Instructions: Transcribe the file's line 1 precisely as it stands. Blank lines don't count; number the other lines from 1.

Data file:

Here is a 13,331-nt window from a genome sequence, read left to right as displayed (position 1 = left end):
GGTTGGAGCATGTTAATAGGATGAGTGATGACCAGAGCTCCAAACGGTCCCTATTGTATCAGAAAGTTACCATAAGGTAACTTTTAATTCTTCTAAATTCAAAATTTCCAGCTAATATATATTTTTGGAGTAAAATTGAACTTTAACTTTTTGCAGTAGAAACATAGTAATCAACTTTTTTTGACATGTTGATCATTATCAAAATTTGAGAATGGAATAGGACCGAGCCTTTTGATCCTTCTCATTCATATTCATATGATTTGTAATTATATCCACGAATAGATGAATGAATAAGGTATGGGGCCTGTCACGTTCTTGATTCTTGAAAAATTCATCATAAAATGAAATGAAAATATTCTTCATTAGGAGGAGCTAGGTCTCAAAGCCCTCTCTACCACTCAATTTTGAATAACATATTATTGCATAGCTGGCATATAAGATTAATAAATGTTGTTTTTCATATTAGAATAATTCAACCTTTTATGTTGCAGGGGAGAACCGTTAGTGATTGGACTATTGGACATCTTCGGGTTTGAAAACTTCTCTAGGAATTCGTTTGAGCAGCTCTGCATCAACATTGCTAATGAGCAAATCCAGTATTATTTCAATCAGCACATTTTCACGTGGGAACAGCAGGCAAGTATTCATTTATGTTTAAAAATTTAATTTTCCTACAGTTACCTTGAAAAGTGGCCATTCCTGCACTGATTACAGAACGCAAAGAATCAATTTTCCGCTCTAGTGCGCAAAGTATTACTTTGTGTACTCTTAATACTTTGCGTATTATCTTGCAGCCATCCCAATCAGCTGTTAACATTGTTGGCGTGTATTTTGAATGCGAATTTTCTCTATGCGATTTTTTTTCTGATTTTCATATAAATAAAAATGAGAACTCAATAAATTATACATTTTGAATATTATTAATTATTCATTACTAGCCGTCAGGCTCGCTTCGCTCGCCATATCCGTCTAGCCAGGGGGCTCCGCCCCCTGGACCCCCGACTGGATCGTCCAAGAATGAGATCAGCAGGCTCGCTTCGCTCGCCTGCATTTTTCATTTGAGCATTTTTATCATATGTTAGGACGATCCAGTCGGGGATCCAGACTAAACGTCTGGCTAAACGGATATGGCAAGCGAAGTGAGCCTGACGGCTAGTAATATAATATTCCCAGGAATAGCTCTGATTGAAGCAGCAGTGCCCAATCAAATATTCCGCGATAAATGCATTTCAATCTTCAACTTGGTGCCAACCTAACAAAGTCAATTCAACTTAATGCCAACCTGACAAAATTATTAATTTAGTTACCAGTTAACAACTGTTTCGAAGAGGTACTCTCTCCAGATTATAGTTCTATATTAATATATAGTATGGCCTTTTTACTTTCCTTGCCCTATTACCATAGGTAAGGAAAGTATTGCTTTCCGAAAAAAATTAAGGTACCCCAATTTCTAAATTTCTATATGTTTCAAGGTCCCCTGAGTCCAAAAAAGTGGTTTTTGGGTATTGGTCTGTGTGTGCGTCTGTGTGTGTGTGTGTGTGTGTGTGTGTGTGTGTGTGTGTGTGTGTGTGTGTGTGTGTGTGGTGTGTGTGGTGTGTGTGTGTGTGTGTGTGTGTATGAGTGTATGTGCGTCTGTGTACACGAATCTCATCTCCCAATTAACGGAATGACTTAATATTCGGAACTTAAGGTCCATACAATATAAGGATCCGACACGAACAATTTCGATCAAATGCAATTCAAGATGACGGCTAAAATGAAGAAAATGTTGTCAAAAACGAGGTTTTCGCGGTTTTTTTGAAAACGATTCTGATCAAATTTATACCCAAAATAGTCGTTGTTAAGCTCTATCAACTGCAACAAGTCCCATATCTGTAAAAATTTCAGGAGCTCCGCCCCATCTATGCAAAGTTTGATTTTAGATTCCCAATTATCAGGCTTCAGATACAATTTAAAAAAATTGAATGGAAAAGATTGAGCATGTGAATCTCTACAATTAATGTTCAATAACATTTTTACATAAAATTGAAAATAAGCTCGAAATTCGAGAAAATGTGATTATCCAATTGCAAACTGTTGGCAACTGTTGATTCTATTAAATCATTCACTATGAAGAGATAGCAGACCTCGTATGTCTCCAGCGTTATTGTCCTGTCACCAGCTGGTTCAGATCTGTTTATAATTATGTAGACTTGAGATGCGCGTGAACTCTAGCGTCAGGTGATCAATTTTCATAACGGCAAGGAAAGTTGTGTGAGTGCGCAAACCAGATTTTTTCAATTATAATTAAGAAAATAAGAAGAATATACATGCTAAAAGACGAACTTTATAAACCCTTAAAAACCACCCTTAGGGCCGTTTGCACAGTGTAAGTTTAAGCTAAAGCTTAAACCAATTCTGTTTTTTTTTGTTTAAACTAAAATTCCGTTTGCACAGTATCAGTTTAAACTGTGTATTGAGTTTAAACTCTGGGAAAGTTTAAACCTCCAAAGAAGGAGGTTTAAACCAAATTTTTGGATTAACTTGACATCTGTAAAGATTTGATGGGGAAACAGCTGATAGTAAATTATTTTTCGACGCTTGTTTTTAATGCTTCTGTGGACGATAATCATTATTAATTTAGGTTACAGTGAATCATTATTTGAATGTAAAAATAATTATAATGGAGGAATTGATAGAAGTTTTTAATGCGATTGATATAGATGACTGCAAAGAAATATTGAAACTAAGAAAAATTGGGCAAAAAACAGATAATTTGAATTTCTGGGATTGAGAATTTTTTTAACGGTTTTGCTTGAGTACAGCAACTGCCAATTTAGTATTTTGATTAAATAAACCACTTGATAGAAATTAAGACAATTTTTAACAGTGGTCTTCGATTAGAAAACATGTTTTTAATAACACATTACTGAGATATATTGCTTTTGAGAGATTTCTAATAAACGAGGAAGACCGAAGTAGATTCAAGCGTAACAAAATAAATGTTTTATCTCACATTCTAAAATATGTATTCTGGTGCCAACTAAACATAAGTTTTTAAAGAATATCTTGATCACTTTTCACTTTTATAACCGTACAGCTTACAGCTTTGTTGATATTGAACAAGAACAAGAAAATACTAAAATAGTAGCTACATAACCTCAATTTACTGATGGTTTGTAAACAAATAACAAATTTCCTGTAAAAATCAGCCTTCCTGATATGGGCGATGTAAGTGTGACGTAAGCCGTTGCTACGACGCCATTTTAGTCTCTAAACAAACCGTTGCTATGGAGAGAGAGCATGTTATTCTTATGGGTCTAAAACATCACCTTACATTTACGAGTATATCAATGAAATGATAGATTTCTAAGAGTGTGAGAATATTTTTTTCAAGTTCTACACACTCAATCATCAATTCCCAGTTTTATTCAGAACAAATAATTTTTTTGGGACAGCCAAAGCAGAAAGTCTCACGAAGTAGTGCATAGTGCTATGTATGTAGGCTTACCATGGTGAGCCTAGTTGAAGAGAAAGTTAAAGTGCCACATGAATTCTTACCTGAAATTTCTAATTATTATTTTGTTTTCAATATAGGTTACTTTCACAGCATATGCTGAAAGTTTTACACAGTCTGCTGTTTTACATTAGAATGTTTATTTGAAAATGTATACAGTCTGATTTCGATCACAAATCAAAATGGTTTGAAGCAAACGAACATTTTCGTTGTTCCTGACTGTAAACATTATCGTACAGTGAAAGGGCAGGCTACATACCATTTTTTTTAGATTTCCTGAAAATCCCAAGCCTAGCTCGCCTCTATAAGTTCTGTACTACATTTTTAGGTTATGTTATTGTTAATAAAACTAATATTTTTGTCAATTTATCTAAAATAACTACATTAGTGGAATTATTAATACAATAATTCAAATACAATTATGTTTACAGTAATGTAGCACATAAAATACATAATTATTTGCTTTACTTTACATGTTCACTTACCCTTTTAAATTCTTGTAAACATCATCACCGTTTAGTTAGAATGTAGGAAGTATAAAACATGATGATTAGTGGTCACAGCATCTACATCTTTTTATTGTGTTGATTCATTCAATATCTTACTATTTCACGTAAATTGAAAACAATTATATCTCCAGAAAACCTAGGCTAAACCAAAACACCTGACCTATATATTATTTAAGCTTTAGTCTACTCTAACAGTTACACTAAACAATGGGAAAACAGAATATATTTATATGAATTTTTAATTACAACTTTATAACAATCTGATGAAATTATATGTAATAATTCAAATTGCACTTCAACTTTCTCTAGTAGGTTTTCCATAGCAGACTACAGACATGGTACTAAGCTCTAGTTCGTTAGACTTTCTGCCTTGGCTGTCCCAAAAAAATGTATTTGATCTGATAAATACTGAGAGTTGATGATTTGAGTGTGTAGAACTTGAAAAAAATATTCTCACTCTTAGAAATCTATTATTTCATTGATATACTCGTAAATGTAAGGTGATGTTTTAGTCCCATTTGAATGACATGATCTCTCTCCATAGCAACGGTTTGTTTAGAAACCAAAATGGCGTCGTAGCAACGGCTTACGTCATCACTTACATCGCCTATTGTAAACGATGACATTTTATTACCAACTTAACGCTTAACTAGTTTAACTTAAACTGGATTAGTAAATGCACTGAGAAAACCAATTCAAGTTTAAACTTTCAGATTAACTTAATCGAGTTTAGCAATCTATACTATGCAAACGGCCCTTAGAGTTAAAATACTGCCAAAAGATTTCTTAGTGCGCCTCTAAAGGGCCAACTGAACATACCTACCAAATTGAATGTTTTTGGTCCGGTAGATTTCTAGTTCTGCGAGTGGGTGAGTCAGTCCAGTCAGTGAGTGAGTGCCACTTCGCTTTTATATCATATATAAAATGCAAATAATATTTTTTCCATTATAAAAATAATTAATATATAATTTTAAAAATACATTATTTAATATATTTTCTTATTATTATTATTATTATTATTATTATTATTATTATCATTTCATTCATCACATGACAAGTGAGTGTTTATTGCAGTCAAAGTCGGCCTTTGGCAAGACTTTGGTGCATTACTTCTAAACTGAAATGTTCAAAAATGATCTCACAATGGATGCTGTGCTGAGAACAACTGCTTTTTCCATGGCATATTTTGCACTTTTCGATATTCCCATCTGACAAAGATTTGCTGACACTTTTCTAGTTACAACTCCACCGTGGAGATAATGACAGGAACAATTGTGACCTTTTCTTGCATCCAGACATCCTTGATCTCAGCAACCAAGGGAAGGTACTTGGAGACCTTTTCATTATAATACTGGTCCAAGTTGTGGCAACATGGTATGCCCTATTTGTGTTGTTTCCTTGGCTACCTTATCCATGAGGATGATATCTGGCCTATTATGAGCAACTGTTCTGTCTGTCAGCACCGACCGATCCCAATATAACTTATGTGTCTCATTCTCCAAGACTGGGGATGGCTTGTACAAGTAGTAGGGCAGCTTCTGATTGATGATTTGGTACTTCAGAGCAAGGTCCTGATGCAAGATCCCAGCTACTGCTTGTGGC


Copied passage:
Here is a 13,331-nt window from a genome sequence, read left to right as displayed (position 1 = left end):